The First Continental Congress resulted in an agreement that led to an effective boycott of Great Britain and a Second Continental Congress in 1775. The First Continental Congress met between September 5 and October 26, 1774.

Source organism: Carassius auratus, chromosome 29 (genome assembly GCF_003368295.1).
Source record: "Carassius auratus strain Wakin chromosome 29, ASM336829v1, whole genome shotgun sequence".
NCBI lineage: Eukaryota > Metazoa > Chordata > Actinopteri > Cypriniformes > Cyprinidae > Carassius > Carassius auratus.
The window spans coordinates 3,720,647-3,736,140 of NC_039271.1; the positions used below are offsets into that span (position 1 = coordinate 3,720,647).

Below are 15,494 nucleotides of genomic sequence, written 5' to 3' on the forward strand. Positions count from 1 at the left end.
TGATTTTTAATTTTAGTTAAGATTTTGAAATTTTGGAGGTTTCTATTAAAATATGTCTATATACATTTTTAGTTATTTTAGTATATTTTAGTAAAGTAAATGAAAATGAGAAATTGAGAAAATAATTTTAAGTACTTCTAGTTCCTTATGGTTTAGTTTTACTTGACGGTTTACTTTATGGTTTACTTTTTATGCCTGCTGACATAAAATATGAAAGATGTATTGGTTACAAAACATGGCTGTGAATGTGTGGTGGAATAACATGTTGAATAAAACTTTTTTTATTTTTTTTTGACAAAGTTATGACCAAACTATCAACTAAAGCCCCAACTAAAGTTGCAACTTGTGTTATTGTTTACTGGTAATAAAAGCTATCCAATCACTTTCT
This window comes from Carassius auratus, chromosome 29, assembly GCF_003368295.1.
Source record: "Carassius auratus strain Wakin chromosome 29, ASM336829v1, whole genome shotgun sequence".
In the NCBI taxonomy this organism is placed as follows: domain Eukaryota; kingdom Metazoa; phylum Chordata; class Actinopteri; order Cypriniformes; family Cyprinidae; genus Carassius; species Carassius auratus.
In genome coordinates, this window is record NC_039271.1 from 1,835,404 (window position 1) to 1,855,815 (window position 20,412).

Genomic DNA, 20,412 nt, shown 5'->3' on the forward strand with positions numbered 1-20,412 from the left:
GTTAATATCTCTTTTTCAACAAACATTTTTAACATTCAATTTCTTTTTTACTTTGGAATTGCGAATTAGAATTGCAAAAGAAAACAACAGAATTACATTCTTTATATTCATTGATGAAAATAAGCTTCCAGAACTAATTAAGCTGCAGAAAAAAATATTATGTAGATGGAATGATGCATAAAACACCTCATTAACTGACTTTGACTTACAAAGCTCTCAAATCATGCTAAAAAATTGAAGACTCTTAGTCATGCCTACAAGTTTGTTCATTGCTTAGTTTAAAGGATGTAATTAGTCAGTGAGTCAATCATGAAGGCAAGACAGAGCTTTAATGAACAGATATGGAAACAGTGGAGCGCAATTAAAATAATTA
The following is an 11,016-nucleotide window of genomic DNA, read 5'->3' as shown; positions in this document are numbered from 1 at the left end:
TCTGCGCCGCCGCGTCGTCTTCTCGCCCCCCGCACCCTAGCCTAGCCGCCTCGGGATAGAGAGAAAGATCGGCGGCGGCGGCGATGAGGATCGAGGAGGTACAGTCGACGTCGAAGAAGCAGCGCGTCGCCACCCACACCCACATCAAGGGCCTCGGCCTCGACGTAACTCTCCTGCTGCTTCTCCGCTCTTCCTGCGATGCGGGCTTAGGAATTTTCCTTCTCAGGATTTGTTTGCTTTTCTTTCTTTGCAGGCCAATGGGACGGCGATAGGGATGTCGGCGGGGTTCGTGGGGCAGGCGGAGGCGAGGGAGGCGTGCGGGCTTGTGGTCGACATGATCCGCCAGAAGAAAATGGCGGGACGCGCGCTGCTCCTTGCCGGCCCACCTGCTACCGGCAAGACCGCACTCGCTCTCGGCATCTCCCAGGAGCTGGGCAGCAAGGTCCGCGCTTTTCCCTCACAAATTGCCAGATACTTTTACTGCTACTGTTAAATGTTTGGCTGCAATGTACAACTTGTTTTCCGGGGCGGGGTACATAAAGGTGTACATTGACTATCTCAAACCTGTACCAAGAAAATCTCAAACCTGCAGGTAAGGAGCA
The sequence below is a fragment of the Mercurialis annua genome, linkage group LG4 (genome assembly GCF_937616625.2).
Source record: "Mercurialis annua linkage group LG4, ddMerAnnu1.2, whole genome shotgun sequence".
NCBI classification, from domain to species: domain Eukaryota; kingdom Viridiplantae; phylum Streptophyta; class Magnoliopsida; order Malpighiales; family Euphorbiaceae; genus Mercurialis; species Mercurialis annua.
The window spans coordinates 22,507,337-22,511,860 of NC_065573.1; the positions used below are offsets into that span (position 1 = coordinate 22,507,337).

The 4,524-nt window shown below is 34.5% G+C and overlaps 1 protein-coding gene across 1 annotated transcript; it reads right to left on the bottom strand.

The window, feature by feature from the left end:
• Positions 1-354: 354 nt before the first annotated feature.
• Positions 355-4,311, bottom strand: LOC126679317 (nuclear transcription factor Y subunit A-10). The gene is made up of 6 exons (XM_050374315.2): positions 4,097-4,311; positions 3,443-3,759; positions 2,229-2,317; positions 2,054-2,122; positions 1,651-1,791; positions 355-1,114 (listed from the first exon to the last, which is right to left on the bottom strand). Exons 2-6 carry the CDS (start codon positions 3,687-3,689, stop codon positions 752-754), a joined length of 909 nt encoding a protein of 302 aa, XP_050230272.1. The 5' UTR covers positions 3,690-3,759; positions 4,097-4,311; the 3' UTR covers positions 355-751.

Twelve of the 13 British colonies in what is now America sent representatives to the First Continental Congress. Only Georgia, which was afraid of the large Cherokee and Creek Indian populations on its frontier, did not join the meeting. The body did not have a particular agenda when it met, but members agreed that the grievances against Great Britain needed redress. Some colonies, such as New York, wanted to begin a revolution, while others wanted merely to have equal legislative rights. Pennsylvania's Joseph Galloway proposed the formation of a colonial parliament called the Grand Council; his plan lost by a narrow vote. However, the agreement to meet again if Great Britain did not address the colonist's concerns was an important step in organizing colonial opposition to the British government. Furthermore, the meeting between the prominent colonists helped them forge personal bonds. These personal bonds helped connect the colonies, which had hitherto been relatively independent of each other, into a larger organization that would eventually become the United States of America.